Here in Waimea Valley Botanical Garden, we now visit the breadfruit tree, or Artocarpus atilis. I saw this tree elsewhere in Honolulu and was always struck by the huge feathery leaves. With such big leaves (check out the bottom pic, my foot's about 8" long so the leaf must be close to 20") you'd expect a coarser texture in the canopy but the deep narrow leaf sinuses soften the whole look.
Sadly, this member of the mulberry (Moraceae) family was not in fruit, as I would have loved trying it out. It's called breadfruit, obviously enough, because the plant is very, very starchy. It's about a quarter carbs and the rest is water. Because of it's starchiness, it's often baked or fried.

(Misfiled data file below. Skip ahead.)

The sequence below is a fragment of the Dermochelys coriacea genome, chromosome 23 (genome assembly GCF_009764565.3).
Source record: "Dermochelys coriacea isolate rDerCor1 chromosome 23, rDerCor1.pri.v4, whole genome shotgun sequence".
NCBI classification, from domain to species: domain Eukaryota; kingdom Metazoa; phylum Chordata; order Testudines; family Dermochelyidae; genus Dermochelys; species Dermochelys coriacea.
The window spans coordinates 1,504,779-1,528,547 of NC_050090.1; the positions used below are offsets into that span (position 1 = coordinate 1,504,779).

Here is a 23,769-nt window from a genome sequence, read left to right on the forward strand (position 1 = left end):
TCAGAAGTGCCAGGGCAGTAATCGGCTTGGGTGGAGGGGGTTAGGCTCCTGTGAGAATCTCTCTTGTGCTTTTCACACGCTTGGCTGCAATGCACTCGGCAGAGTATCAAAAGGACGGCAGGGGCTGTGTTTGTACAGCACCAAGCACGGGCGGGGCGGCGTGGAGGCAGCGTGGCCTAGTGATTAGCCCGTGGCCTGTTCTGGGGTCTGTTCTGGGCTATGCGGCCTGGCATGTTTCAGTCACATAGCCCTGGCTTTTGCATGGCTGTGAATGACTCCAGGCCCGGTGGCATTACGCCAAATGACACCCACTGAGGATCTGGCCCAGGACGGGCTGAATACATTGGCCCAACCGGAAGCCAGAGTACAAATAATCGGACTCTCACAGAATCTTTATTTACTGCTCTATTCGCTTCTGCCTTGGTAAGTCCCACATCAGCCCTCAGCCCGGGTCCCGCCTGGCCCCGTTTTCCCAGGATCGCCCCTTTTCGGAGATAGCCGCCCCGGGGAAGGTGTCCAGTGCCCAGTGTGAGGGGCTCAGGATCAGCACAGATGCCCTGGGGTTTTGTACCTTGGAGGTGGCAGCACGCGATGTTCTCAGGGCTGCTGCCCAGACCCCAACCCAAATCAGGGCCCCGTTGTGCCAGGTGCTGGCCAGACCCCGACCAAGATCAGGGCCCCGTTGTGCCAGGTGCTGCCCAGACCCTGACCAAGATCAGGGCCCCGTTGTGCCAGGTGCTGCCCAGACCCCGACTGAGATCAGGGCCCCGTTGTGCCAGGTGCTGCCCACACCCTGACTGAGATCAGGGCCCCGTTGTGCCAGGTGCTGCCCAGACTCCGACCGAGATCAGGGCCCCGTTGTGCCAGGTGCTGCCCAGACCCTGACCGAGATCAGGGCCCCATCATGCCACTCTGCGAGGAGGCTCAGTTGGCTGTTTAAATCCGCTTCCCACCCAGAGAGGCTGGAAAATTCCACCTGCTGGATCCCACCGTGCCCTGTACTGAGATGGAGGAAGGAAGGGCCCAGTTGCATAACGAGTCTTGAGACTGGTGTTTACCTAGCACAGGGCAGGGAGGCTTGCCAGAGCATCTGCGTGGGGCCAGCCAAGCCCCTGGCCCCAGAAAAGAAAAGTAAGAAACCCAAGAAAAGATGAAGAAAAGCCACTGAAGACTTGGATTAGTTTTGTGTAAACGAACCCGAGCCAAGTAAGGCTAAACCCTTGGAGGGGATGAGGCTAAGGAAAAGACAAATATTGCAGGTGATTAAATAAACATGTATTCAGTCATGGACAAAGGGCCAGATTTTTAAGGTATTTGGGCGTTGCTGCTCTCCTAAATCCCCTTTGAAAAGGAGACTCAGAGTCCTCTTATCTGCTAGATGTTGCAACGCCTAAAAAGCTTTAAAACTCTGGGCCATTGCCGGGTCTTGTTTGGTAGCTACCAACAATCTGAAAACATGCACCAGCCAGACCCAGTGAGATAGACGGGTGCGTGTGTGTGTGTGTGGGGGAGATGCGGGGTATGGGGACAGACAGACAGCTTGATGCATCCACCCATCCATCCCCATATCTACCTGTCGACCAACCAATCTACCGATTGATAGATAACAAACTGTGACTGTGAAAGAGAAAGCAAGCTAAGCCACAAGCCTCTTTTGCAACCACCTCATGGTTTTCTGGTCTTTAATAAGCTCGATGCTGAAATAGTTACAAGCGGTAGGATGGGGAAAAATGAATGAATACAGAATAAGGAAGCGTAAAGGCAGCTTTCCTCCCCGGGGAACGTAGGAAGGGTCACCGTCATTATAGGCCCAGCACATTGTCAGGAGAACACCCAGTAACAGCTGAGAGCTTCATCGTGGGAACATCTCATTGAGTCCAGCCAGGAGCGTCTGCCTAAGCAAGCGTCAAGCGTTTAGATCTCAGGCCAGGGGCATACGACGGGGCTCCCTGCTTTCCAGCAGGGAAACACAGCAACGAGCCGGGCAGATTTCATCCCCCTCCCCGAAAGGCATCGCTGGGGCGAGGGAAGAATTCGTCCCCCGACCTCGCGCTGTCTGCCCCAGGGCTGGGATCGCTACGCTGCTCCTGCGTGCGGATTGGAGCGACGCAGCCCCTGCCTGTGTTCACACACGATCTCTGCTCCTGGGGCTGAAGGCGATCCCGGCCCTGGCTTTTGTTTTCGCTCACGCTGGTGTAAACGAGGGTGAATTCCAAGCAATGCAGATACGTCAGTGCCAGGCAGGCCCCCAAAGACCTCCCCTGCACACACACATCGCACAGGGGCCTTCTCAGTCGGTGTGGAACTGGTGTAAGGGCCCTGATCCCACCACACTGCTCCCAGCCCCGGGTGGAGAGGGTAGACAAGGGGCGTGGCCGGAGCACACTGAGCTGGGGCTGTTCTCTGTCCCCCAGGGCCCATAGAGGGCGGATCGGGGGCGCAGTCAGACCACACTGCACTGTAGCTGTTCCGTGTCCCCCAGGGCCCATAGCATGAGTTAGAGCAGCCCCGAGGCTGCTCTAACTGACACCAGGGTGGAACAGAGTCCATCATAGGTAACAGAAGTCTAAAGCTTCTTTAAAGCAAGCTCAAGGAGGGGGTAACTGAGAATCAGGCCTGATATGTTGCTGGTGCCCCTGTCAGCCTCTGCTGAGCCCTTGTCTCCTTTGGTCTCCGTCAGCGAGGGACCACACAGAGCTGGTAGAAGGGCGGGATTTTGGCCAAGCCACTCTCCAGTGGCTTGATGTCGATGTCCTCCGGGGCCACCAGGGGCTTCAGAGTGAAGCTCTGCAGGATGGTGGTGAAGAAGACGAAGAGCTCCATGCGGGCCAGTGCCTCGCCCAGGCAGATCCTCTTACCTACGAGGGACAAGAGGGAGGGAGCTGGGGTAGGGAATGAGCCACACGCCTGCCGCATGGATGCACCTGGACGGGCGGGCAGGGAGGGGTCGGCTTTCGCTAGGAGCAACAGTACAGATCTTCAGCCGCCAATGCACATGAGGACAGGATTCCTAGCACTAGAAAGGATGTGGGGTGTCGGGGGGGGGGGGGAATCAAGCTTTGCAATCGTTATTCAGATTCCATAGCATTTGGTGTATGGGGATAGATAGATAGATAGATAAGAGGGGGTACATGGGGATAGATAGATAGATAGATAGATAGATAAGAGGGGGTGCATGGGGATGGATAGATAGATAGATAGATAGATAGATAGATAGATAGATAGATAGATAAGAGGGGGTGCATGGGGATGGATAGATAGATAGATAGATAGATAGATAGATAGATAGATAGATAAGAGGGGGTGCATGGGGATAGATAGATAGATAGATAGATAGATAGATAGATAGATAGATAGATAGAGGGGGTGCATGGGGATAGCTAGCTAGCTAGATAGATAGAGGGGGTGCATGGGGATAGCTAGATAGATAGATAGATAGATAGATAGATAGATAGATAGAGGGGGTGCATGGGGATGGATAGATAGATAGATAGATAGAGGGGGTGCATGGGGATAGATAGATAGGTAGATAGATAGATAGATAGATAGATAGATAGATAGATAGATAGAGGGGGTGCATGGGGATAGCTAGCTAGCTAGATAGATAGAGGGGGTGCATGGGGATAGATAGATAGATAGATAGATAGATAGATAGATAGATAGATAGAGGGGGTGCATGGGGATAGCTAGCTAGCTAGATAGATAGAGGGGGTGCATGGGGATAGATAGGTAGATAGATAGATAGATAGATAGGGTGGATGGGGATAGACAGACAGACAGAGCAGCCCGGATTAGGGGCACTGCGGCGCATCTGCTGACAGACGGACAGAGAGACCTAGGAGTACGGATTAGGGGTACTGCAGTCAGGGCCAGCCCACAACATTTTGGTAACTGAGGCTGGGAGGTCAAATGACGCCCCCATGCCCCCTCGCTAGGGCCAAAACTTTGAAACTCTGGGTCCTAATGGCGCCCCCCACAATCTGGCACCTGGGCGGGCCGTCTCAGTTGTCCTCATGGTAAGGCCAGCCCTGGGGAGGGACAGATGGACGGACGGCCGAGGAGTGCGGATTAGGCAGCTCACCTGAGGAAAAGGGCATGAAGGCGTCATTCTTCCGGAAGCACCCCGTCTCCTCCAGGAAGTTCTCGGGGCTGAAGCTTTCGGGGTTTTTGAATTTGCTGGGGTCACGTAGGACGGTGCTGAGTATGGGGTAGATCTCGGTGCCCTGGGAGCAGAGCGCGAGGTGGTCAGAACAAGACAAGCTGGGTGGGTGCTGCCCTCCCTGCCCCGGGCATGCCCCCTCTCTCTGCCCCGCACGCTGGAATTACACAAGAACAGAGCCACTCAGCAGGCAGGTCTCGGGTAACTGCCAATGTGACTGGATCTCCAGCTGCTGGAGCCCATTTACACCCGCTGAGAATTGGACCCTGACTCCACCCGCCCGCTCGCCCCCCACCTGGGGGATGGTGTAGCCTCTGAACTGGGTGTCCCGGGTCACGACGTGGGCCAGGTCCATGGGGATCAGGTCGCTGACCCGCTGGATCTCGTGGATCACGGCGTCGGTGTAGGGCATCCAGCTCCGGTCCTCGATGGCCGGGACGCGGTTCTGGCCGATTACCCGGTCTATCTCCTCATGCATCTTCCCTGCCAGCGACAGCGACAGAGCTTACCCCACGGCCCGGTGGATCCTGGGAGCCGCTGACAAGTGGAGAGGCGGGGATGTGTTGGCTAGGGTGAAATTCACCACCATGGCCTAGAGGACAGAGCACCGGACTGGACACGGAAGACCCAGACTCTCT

Breadfruit is also a very high-fruiting tree, producing impressive fruit yields. In fact, Captain William Bligh and his infamous Bounty crew was tasked with harvesting breadfruit from Tahiti so the British could cultivate it in the Caribbean. They aimed to do so because the plant would be a fast and cheap source of food for British slaves. Ugh.
Artocarpus is literally Greek for breadfruit. Artos means bread and carpus means fruit or body.